of America: Passenger Pigeon
the last passenger pigeon
Passenger Pigeon shoot
- note dense flock
now fabled Passenger Pigeon is an emblem of mankind's troubled
relationship with the natural world. The bird's fate embodies
how, in a short span of time, our relative position with a species
can dramatically shift, at both an ecological and cultural level.
Extinct since 1913, with the death of the last bird, Martha, in
Cincinnati Zoo, the North American Passenger Pigeon was at one
time the most abundant bird on the planet, with single flocks
estimated to number over a billion birds. Prolifically and brazenly
hunted for food, feathers and hog-feed, Passenger Pigeon numbers
declined sharply in the late 19th century, when their sudden paucity
became a cause for public speculation and concern.
Manchester Museum has a Passenger Pigeon currently on display,
with a further two skin specimens and a dozen eggs in storage.
We looked at mankind's role in the pigeon’s complete obliteration,
and its evocative description and depiction by the artist and
James Audubon (1785 -1851). Audubon is renowned for his magnum
Birds of America, in which he illustrated every North
American bird, life-size, in a double-elephant folio. The
University of Manchester library holds a rare complete set of
Audubon's original book, purchased in 1891, and letters which
relate to Audubon's frustrating visit to a dank and gloomy Manchester
in 1827, in search of wealthy subscribers.
In November 2007 we travelled through Kentucky, the home state
of Audubon, to seek out locations recalled in his journals; in
particular that of the phantasmogorical account of the flight,
and subsequent slaughter, of the flocks of Passenger Pigeons in
the woods by the Ohio River. We also visited Reelfoot, Tennessee,
an area of cypress swampland created by the 1811 New Madrid earthquake,
which Audubon described while riding through the barrens of Kentucky.
We worked with musicians to arrange a rare performance of 'Coro',
a little known piece by the maverick Bohemian composer, fellow
immigrant, woodsman and acquaintance of Audubon's, Anthony
Philip Heinrich. 'Coro' is adapted from Heinrich's epic oratorio, Legiones columbarum americanarum sylvestrium, and describes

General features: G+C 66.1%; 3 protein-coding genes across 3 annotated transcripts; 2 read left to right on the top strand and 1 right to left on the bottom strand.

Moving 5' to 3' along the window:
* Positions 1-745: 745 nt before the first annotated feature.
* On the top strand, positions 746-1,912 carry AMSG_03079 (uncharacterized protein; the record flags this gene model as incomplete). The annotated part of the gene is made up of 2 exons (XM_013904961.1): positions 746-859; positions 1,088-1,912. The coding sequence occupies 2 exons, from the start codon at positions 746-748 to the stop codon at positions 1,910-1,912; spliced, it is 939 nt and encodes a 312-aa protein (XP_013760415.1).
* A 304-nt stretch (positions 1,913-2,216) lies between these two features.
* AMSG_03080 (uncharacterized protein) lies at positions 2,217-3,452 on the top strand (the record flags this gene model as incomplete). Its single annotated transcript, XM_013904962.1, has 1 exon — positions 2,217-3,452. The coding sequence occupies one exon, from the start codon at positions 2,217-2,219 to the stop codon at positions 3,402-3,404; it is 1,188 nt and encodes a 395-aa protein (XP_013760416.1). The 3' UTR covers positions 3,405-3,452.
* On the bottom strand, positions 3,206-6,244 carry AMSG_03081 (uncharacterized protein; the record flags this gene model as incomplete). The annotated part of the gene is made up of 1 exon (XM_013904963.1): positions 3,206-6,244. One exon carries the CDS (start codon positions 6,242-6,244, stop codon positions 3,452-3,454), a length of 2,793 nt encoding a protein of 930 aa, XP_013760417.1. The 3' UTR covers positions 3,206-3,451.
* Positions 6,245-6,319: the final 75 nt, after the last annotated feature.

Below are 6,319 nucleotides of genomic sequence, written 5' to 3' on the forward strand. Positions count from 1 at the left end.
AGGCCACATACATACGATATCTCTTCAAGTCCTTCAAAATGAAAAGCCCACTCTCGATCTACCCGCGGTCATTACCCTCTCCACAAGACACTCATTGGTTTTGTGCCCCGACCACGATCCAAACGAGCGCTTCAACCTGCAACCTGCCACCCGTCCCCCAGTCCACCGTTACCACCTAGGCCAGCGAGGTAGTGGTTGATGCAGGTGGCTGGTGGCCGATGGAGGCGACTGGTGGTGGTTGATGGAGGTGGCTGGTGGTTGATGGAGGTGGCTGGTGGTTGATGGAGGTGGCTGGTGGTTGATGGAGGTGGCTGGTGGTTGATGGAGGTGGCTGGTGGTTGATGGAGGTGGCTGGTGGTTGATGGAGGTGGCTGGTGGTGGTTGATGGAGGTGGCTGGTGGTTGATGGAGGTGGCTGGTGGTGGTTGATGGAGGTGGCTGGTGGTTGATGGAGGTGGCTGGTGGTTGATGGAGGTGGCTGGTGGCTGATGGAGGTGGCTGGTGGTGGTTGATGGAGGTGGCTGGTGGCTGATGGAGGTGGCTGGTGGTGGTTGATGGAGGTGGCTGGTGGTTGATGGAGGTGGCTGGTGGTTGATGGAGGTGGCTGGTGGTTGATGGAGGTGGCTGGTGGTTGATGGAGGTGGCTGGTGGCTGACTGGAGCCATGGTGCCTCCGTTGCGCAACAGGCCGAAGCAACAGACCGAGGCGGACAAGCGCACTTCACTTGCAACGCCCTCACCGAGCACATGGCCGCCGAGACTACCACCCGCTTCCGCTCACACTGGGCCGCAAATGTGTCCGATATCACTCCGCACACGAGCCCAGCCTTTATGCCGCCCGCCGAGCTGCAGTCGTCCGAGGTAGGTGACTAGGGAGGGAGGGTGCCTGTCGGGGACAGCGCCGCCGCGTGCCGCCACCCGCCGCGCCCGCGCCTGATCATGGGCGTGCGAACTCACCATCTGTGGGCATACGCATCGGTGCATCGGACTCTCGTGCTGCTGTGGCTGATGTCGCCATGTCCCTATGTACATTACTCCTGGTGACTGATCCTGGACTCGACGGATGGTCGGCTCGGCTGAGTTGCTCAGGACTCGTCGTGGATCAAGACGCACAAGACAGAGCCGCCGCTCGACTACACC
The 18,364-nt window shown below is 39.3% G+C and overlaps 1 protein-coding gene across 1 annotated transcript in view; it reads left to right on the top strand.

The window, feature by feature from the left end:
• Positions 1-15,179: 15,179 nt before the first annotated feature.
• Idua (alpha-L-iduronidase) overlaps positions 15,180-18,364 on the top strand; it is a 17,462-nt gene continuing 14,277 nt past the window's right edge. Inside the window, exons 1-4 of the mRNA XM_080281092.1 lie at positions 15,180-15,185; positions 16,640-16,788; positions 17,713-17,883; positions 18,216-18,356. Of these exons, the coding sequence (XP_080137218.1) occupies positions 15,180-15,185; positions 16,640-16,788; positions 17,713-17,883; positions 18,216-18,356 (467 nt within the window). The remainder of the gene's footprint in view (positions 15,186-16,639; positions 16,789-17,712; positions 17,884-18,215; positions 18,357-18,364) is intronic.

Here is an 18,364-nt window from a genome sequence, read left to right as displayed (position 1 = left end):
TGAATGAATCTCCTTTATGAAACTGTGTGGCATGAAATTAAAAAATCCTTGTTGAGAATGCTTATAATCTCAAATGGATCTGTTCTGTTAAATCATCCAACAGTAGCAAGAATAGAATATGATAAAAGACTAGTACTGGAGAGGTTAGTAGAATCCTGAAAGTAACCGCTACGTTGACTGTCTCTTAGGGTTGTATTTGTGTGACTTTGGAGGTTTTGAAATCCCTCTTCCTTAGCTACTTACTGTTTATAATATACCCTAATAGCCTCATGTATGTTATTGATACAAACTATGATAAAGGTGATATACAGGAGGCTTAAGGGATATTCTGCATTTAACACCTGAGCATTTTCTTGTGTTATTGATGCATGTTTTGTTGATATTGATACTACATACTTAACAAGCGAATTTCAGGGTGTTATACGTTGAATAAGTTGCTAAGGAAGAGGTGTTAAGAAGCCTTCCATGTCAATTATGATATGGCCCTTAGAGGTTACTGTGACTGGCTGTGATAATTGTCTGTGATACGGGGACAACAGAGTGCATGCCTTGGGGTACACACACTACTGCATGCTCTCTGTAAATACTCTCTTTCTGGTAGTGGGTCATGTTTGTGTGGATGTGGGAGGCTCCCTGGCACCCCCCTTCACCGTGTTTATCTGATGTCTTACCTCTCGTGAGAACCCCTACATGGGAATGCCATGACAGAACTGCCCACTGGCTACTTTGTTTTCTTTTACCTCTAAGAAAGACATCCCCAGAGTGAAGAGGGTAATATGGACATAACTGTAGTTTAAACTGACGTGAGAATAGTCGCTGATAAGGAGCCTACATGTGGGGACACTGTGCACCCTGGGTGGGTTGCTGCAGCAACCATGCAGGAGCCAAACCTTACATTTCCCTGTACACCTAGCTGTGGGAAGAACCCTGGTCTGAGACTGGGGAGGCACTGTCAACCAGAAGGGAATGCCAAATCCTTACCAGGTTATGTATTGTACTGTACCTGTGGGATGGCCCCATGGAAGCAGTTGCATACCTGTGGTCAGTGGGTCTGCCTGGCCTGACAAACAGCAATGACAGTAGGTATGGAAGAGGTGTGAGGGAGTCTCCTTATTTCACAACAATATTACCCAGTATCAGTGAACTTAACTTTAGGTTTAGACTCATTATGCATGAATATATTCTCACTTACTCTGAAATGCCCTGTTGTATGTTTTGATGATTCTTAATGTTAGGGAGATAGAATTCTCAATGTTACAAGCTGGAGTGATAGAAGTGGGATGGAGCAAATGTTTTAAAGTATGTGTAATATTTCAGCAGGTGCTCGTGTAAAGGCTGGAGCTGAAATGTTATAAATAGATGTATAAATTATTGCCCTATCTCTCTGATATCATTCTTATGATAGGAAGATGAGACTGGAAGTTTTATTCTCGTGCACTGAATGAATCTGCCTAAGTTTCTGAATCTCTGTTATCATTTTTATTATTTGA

the overwhelming effect of the arrival and departure of a vast
flock of passenger pigeons, to the amazement of a huntsman and
a passing traveller.
Our research also led us to the La Forêt de la Double, Périgord,
to document French huntsmen shooting migrating wood pigeons. With
nets, pullies and stool pigeons "les chasseurs" use
similar methods to the 19th century pigeon hunters in the backwoods
Cartwright & Nick Jordan
Where Is That Vanished Bird?, photomontage, 2007
interest in John James Audubon's description of vast flocks of
Passenger Pigeons, and other texts accompanying Birds of America, formed the basis of two new films West Point and New Madrid. The first two parts of a trilogy of video works,
the films explore the territory between cultural & ecological
history, the past & present, and the human activities that
alter and shape the diminished natural world:
the hunting of the Passenger Pigeon
23:50 mins. Cartwright & Jordan, 2008
the earthquake of 1812
mins. Cartwright & Jordan, 2008
here for a slideshow of our trip, from Louisville, Kentucky, down to the confluence
of the Ohio & Mississippi rivers.
Trees of Britain:
The Manchester Museum
The Parliament Oak
by Major Henry Rooke, 1790
Since publication of our collaborative book Alien Invaders:
a guide to non-native species of the Britisher Isles, we
have been researching an archetypal, native species, with historic
roots in the our cultural, natural and spiritual landscape: the
British Oak. Through the University's library, our research has
been inspired by Jacob George Strutt's (1790-1864) 'Sylva Britannica', Hayman
Rooke's (1722-1806) 'Descriptions & Sketches of Some Remarkable
Oaks' and William
Cowper's (1731-1800) epic unfinished poem Yardley
Oak. Battling with bouts of delirium and melancholy,
Cowper was a forerunner of Romanticism in England. Yardley
Oak is a descriptive and meditative fusion of the personal
with the public. Disturbed by increasing land enclosure and commercialization,
the twisted and ancient oak is presented by Cowper as a totemic
monument to a shared English identity, through which the inevitability
of time's dissolution and decay is brought home to roost.
interest in and use of the oak tree is formed around notions of
ideology, Nationhood, history, myth, symbolism - the ways in which
we project human characteristics upon flora and fauna - how nature
is put to work to represent human interest. In this context, the
oak is fundamentally intertwined with British history and notions
of nationhood, together with landownership, bucolic and pastoral
ideals - cultural tropes that still resonate in the national consciousness
and which, alongside the incredible beauty and material complexity
of the oak tree, have provided us with plenty of material to work
There is a singer everyone has heard,
Loud, a mid-summer and a mid-wood bird,
Who makes the solid tree trunks sound again.
He says that leaves are old and that for flowers
Mid-summer is to spring as one to ten.
He says the early petal-fall is past
When pear and cherry bloom went down in showers
On sunny days a moment overcast;
And comes that other fall we name the fall.
He says the highway dust is over all.
The bird would cease and be as other birds
But that he knows in singing not to sing.
The question that he frames in all but words
Is what to make of a diminished thing.
Robert Frost (1874–1963)
Mountain Interval, 1920